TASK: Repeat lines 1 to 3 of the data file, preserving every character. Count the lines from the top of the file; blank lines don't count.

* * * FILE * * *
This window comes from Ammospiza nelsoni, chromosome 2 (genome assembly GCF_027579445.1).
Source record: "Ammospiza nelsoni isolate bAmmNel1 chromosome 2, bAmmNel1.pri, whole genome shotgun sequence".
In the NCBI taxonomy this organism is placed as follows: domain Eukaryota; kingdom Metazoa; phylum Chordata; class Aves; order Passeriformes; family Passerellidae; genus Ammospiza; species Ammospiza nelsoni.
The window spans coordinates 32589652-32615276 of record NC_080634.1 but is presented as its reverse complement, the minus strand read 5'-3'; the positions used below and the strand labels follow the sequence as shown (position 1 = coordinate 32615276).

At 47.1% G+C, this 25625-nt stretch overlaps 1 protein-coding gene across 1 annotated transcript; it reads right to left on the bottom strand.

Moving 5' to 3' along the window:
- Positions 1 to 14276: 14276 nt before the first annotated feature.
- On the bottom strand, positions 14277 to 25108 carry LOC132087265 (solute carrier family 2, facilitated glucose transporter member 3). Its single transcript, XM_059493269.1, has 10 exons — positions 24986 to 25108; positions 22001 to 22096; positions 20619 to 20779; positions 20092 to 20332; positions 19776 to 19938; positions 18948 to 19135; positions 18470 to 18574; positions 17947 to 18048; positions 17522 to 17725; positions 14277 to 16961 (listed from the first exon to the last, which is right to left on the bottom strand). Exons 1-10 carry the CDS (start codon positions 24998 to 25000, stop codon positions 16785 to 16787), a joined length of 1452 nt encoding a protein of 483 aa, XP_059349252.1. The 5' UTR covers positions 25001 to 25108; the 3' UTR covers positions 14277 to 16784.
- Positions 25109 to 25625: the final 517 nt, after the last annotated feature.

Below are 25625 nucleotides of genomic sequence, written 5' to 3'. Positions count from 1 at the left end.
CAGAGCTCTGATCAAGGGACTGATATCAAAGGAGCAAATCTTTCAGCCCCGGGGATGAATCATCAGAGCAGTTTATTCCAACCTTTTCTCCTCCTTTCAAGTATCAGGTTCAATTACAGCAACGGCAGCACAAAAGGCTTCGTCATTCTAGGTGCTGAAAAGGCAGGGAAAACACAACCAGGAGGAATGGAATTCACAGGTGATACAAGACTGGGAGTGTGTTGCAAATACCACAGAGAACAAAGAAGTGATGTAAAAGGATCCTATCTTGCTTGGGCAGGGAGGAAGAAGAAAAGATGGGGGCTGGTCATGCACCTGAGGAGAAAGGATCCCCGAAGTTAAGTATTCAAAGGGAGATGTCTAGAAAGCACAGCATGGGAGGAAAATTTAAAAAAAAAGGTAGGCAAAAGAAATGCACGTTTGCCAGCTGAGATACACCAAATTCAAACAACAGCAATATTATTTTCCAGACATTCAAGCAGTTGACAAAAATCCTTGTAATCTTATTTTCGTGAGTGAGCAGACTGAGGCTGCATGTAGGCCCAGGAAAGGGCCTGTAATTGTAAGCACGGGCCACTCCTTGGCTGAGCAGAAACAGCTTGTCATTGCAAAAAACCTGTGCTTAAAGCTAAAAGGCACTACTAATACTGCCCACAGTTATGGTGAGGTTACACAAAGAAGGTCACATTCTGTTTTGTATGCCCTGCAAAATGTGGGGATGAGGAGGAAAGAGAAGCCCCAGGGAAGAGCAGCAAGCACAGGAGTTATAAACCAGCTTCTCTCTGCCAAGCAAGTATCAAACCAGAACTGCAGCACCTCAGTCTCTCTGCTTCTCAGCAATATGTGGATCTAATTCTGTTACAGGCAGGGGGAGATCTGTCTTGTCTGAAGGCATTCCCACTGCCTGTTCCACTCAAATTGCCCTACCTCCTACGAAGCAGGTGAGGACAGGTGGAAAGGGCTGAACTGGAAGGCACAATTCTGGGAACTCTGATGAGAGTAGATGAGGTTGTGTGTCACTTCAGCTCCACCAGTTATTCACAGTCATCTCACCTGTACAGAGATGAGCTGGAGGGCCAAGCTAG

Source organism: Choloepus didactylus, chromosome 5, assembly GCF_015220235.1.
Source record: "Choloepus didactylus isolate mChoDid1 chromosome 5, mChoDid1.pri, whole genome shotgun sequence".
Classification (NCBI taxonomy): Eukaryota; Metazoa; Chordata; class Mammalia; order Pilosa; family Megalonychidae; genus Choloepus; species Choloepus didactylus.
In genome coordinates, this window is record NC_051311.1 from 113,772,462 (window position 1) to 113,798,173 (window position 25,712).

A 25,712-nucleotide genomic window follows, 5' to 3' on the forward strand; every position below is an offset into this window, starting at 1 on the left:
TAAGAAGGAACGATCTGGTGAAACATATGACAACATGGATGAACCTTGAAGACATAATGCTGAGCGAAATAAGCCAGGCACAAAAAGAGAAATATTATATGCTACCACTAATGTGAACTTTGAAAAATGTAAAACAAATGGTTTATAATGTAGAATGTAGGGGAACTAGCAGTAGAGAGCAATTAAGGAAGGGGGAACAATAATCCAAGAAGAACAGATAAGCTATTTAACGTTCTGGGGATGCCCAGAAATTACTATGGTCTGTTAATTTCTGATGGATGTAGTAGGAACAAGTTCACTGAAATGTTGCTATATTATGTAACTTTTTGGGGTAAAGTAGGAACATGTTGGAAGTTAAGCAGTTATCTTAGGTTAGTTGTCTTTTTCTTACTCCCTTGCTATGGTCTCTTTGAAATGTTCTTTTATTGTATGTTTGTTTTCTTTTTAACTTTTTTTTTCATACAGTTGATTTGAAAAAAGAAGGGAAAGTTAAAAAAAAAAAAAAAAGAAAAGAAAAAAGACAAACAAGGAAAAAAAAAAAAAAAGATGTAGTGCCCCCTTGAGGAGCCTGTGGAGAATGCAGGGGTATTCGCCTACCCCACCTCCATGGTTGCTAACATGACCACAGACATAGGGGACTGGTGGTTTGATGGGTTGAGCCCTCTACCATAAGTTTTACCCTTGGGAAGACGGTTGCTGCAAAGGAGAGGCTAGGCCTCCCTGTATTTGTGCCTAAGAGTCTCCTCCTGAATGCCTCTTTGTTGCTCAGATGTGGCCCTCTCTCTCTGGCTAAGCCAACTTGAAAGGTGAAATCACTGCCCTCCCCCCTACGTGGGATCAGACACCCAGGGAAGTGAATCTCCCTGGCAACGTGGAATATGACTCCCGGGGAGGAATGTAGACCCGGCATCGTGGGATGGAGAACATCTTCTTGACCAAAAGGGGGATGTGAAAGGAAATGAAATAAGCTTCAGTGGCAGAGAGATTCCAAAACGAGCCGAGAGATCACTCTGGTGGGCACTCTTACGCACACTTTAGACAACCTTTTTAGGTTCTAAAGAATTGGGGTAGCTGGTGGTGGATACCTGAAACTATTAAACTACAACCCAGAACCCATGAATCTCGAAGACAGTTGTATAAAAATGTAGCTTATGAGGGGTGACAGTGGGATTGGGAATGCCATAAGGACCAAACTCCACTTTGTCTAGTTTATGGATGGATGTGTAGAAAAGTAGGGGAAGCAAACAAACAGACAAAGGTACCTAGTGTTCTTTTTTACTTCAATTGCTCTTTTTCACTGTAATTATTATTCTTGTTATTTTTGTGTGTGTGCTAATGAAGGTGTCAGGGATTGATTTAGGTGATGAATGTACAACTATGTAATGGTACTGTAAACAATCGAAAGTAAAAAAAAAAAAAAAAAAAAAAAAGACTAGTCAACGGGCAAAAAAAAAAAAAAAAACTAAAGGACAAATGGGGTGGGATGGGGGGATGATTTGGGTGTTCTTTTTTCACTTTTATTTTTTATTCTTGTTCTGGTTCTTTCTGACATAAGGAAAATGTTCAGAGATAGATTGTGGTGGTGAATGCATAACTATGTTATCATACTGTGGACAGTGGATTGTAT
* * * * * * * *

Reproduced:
This window comes from Ammospiza nelsoni, chromosome 2 (genome assembly GCF_027579445.1).
Source record: "Ammospiza nelsoni isolate bAmmNel1 chromosome 2, bAmmNel1.pri, whole genome shotgun sequence".
In the NCBI taxonomy this organism is placed as follows: domain Eukaryota; kingdom Metazoa; phylum Chordata; class Aves; order Passeriformes; family Passerellidae; genus Ammospiza; species Ammospiza nelsoni.